How to be a Graphic Designer Without Losing Your Soul

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Princeton Architectural Press, Sep 22, 2005 - Architecture - 160 pages
5 Reviews
Designers are quick to tell us about their sources of inspiration, but they are much less willing to reveal such critical matters as how to find work, how much they charge, and what to do when a client rejects three weeks of work and refuses to pay the bill. How to be a graphic designer without losing your soul addresses the concerns of young designers who want to earn a living by doing expressive and meaningful work, and who want to avoid becoming hired drones working on soulless projects. Written by a designer for designers, it combines practical advice with philosophical guidance to help young professionals embark on their careers.

How should designers manage the creative process? What's the first step in the successful interpretation of a brief? How do you generate ideas when everything just seems blank? How to be a graphic designer offers clear, concise guidance for these questions, along with focused, no-nonsense strategies for setting up, running, and promoting a studio, finding work, and collaborating with clients.

The book also includes inspiring interviews with ten leading designers, including Rudy VanderLans (Emigre), John Warwicker (Tomato), Neville Brody (Research Studios), and Andy Cruz (House Industries). All told, How to be a graphic designer covers just about every aspect of the profession, and stands as an indispensable guide for any young designer.

 

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User Review  - vjacobo - Overstock.com

I love this book. It tells me a lot about the business of g.d. and love the way stefan told us his experiences in this creative field... I would definitely recommend this book for those who love gd and want to know more about running their own GD Studio... Read full review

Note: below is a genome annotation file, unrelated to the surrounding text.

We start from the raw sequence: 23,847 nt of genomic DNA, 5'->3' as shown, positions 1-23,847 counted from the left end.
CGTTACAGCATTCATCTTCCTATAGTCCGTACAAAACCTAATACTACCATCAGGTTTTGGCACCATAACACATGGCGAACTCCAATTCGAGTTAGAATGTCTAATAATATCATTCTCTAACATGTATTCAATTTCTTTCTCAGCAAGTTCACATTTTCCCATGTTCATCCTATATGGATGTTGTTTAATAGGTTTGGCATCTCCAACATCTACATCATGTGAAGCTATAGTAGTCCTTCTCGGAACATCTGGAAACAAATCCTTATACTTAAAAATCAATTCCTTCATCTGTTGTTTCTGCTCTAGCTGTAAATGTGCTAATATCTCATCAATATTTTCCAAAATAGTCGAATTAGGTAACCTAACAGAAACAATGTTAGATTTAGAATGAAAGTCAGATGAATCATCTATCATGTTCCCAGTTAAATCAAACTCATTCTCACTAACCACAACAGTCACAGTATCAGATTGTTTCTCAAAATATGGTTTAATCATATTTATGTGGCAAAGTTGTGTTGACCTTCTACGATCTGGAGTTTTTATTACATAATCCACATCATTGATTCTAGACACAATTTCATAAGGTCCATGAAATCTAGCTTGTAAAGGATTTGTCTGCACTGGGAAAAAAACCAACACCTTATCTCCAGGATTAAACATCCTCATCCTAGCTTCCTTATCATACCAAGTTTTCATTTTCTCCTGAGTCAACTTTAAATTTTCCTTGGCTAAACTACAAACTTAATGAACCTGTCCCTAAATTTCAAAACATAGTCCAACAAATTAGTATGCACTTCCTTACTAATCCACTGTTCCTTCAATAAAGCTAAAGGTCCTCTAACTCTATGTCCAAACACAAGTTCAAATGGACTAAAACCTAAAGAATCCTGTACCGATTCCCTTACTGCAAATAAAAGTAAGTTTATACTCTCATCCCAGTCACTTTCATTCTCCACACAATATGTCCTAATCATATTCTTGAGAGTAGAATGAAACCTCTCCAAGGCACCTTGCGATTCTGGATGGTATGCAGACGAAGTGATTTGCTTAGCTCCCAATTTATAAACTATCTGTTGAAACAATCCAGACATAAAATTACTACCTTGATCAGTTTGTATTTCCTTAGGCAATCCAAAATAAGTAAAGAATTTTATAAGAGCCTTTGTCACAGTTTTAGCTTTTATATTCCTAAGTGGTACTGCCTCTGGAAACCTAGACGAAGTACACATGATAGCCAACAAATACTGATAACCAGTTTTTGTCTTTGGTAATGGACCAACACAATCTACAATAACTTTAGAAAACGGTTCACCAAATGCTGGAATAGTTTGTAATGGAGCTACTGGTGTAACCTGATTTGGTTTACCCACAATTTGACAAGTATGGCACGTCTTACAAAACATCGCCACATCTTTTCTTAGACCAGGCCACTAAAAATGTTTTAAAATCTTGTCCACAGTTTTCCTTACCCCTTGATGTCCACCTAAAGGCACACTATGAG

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Thanks to his years of experience, Shaughnessy delivers a worthwhile read for beginning to advanced designers by covering everything from the basics such as letterheads and resumes to advanced issues like running your own business. As a class text, "How to be..." will introduce students to the common and everyday products and communication that designers deliver, making the invisible become visible. The writing is accessible and not overly-heady, but the content covers serious topics revolving around finding work, keeping work, and delivering value in your work. 

Contents

Contents
8
p 1727
24
Chapter 2p 3043
32
awardwinning stuff A list of employment options Work in a studio or work inhouse for
41
Chapter 3p 4753
48
Chapter 4p 5869
60
Chapter 5p 7383
74
Chapter 6p 8897
90
Contents
104
Chapter8p 119129
120
p 134147
136
p 148151
150
Designers Cultural awareness
158
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About the author (2005)

Adrian Shaughnessy was co-founder of the leading London-based design company Intro and was the company's creative director for 15 years before leaving in 2003 to pursue a career as a design writer. He writes regularly for Print magazine and for UK design m

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